ObamaCare . . . part 3 of 3

Congress has been wringing its hands over the tragedy of millions of uninsured Americans, for years. The question has been, “How can we pay for all the drugs and surgeries and doctor visits of the Baby Boomers?” How indeed. (And we aren’t even thinking, yet, of the soda generation of obese kids–we’ll worry about that later.)

The Boomers are headed into old age, and they are the biggest generation in recent history, and they’re EXPENSIVE. Social Security is teetering on bankruptcy. Americans haven’t exactly been investing and saving well. Who will pay for it?

Wrong question. It’s unanswerable. It is too expensive and doesn’t work anyway.

Here’s a better one. What if we didn’t look to drugs and surgery to save us?

Here’s another. Is our medical care system even capable of solving our health care crisis?

Here’s another. Would it be less expensive to just start eating right? A heavily plant-based, mostly raw, whole-foods diet? Would we actually solve our problems that way, rather than drugging symptoms of the problems caused by lifestyle in the first place?

Would we have higher Gross Domestic Product and start to turn the trade deficit and the national debt around, if we all had more energy, a more positive mood, and a disappearance of our chronic health problems? If we ate close to the source, locally, without chemicals and huge corporations controlling us and our diet and health?

My ex-husband’s co-workers are a prime example. They go into diabetic comas in the bathroom, three of them died the last year we were married, and two health insurance companies dropped them after increasing rates a couple of times a year, because the employees were so expensive and so ill. Several had cancer or serious cardiac problems. Everyone he worked with was overweight or obese. Lunch every day was fast food.

We continue to frantically wring our hands over an unsolvable problem–how to pay for the endless healthcare needs of those who are sabotaging their health with lifestyle choices. To do this is to be hamsters forever running in a little wheel. Getting nowhere.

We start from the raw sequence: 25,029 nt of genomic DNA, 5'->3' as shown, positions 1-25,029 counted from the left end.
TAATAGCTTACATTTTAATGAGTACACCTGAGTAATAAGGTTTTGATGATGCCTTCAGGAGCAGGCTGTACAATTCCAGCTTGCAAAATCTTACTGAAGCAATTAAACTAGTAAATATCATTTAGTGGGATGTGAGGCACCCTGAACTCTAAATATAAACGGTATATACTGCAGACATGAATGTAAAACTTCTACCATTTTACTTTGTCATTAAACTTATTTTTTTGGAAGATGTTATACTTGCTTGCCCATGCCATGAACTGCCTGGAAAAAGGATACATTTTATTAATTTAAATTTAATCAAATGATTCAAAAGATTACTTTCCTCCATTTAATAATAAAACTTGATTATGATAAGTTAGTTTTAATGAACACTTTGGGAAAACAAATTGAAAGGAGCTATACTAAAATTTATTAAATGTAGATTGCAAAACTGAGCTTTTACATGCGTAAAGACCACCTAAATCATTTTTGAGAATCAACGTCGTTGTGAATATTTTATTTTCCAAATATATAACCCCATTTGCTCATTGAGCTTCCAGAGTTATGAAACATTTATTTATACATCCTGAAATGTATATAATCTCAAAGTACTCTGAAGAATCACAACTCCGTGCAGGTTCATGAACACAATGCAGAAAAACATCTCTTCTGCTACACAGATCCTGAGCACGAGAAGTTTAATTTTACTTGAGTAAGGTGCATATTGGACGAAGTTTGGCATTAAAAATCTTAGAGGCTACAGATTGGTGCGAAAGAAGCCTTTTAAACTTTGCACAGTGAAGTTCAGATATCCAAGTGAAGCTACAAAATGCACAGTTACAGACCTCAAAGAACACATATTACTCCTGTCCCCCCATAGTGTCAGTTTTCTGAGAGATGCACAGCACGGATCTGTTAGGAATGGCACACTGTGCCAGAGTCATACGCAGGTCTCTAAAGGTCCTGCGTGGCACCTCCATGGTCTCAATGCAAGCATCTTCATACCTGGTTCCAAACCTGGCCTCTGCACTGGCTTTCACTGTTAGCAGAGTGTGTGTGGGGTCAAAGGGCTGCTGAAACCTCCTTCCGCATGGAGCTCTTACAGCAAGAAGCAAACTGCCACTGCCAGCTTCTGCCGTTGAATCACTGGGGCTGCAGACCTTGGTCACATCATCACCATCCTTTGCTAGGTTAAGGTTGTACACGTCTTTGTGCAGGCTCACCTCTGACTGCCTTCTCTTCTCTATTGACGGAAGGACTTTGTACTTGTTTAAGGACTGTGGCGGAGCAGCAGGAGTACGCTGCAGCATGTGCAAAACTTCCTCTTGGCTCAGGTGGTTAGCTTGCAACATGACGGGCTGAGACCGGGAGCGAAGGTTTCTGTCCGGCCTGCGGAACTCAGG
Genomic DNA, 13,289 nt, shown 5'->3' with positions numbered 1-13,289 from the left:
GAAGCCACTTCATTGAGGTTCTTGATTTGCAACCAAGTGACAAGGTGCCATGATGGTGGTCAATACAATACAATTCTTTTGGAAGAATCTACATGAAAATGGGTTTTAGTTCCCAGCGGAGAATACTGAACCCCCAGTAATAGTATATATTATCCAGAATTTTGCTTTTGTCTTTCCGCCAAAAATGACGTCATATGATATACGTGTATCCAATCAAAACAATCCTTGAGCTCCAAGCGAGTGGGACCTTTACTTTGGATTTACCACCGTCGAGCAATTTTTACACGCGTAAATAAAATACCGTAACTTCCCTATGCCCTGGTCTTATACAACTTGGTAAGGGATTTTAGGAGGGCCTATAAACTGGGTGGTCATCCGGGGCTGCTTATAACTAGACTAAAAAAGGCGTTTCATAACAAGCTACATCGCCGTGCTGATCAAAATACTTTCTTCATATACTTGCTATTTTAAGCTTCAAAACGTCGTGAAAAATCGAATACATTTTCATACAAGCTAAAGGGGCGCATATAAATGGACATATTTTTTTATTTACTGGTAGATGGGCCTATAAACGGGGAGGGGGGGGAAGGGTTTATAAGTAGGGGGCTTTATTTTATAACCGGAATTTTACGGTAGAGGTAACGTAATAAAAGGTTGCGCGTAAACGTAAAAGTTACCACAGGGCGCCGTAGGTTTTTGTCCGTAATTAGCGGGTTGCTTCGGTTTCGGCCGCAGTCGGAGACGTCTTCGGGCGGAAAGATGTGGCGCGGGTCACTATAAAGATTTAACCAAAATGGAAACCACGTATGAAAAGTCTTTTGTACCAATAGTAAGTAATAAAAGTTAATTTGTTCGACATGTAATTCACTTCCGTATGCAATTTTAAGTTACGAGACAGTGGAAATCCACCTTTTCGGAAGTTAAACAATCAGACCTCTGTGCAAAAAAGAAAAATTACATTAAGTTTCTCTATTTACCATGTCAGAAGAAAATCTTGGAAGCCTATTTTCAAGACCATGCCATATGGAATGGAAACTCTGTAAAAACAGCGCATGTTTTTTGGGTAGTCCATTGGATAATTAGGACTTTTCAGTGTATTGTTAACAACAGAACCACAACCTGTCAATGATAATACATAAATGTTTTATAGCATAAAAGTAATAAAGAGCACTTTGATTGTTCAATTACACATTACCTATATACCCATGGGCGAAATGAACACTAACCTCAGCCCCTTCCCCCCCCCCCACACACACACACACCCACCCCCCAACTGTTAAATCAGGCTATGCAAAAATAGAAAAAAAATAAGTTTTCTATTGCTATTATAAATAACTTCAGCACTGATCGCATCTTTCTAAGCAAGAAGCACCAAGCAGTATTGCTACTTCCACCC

YOU have power to turn it around. Start with your own life. If you’ve gotten off the Standard American Diet, teach someone else how to do it. That’s how my site got started. A way to go quantum with the information I’d culled from a hundred different sources, to CORRECT MY FAMILY’S HEALTH.

Teach someone what you know today. Teach someone else the next day. A lot of you are already doing it. Let’s make it a groundswell, an uprising, an outright revolution.

When I consulted with my LNP friend this week to interpret my Vitamin D test results (see my blog posting about that experiment last week). She referred to testing and said, “If you get your doctor to order the test, your insurance will pay for it.” I said, “I don’t have a doctor.”

She said, “What?” I really don’t. I don’t go to one. Ever. I went to an OB/GYN when I had my babies, but the youngest is 9. I haven’t ever even been to a naturopath.

I don’t need them. THAT, my friends, is the best way out of the downward-spiralling health care nightmare that so many people around us are in. It’s a whirlwind. You reap what you sow. JUST SAY NO.

Put. Down. The hot dog.

Pick up my 12 Steps manual. Or my book The Green Smoothies Diet. Grab an apple and a handful of almonds for the car ride. The GOOD option, take the manual (with recipes/ingredients) into Whole Foods Market. Or BETTER, buy a share in a local community-supported agriculture co-op. Or BEST, plant a garden on your patio or backyard. Make a green smoothie. A big salad. A lovely pot of vegetarian chili. Some homemade whole-grain sourdough bread.

It’s good food and it can save us from being in the downward spiral of ObamaCare. It’s enabling the sickness of drug layering: one chemical pill causing a problem that requires another chemical pill, and on and on until our seniors must have other family members managing their complicated, outrageously expensive drug schedules. Many of them are swallowing pills all day long, and to what advantage?